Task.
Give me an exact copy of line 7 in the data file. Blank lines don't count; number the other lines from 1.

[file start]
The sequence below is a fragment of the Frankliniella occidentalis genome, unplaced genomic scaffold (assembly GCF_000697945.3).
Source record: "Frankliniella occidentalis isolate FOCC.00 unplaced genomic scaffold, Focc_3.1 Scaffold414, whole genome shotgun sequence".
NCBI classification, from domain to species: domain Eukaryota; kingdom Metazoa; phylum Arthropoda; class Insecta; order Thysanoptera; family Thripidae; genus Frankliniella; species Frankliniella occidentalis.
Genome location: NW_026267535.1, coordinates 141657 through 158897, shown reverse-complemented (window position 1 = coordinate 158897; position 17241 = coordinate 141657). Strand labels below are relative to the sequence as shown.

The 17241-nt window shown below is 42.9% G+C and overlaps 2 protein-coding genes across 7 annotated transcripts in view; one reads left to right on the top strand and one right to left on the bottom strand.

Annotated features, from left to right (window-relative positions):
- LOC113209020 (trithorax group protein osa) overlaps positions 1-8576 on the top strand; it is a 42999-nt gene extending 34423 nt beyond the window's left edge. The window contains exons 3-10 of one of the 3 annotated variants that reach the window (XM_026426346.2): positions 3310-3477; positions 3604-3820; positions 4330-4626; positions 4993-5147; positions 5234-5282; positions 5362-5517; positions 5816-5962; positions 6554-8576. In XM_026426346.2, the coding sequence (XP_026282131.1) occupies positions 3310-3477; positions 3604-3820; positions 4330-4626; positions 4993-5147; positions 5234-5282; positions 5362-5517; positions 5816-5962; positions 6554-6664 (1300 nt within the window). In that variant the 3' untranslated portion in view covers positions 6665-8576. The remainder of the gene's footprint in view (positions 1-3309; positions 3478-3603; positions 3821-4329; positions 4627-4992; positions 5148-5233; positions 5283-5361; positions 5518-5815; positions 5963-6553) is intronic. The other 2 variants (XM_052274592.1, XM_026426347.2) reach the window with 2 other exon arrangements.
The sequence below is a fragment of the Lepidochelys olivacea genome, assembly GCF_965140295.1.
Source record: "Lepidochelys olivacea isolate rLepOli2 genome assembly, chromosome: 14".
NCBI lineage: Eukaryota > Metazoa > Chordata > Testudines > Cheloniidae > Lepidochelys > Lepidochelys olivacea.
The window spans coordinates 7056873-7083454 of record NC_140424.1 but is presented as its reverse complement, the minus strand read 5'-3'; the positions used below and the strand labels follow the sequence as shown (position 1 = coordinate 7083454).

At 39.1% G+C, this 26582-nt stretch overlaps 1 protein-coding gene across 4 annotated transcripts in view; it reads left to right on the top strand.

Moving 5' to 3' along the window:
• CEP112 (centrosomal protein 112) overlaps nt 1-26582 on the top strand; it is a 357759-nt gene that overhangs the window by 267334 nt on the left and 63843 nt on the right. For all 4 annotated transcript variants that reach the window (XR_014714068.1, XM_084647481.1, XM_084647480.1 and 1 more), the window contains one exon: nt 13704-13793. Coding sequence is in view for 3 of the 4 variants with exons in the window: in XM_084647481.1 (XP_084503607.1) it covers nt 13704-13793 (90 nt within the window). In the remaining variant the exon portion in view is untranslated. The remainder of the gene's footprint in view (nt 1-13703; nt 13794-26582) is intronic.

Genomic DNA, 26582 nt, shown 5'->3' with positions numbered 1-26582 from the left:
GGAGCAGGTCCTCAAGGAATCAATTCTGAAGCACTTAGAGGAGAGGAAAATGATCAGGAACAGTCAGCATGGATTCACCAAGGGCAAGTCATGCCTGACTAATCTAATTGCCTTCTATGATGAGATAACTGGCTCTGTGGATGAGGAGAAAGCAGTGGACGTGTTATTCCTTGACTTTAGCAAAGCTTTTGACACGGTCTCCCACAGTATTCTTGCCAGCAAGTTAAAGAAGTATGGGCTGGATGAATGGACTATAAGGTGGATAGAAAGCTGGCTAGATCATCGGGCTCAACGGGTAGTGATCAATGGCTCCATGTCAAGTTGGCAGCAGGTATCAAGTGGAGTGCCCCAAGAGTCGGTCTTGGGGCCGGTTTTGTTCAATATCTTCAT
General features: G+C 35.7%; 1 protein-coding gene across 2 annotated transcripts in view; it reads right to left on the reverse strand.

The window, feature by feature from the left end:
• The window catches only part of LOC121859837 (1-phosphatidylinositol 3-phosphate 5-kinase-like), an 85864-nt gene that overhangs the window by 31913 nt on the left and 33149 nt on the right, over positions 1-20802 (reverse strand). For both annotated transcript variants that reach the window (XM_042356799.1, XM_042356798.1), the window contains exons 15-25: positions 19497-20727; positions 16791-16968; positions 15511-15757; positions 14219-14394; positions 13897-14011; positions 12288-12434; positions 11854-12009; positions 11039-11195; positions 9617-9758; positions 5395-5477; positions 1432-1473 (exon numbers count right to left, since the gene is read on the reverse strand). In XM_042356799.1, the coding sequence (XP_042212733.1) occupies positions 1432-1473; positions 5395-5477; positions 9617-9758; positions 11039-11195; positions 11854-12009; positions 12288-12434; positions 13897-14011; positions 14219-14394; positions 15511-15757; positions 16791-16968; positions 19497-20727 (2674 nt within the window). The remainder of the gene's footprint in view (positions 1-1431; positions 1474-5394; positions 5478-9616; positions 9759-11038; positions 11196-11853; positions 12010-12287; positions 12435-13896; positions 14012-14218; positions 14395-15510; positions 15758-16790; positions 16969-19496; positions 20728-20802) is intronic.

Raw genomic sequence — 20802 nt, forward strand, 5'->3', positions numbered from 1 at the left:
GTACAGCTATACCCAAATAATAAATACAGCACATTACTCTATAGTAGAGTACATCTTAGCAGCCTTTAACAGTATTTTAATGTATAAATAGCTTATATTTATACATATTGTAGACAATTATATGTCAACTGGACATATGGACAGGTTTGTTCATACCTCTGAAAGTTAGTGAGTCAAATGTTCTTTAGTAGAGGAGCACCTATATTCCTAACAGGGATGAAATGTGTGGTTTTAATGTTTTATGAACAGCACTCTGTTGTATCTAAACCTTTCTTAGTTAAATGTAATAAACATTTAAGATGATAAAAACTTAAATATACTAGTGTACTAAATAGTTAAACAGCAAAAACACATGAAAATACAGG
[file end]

- LOC113209020 (trithorax group protein osa) overlaps positions 1-8576 on the top strand; it is a 42999-nt gene extending 34423 nt beyond the window's left edge. The window contains exons 3-10 of one of the 3 annotated variants that reach the window (XM_026426346.2): positions 3310-3477; positions 3604-3820; positions 4330-4626; positions 4993-5147; positions 5234-5282; positions 5362-5517; positions 5816-5962; positions 6554-8576. In XM_026426346.2, the coding sequence (XP_026282131.1) occupies positions 3310-3477; positions 3604-3820; positions 4330-4626; positions 4993-5147; positions 5234-5282; positions 5362-5517; positions 5816-5962; positions 6554-6664 (1300 nt within the window). In that variant the 3' untranslated portion in view covers positions 6665-8576. The remainder of the gene's footprint in view (positions 1-3309; positions 3478-3603; positions 3821-4329; positions 4627-4992; positions 5148-5233; positions 5283-5361; positions 5518-5815; positions 5963-6553) is intronic. The other 2 variants (XM_052274592.1, XM_026426347.2) reach the window with 2 other exon arrangements.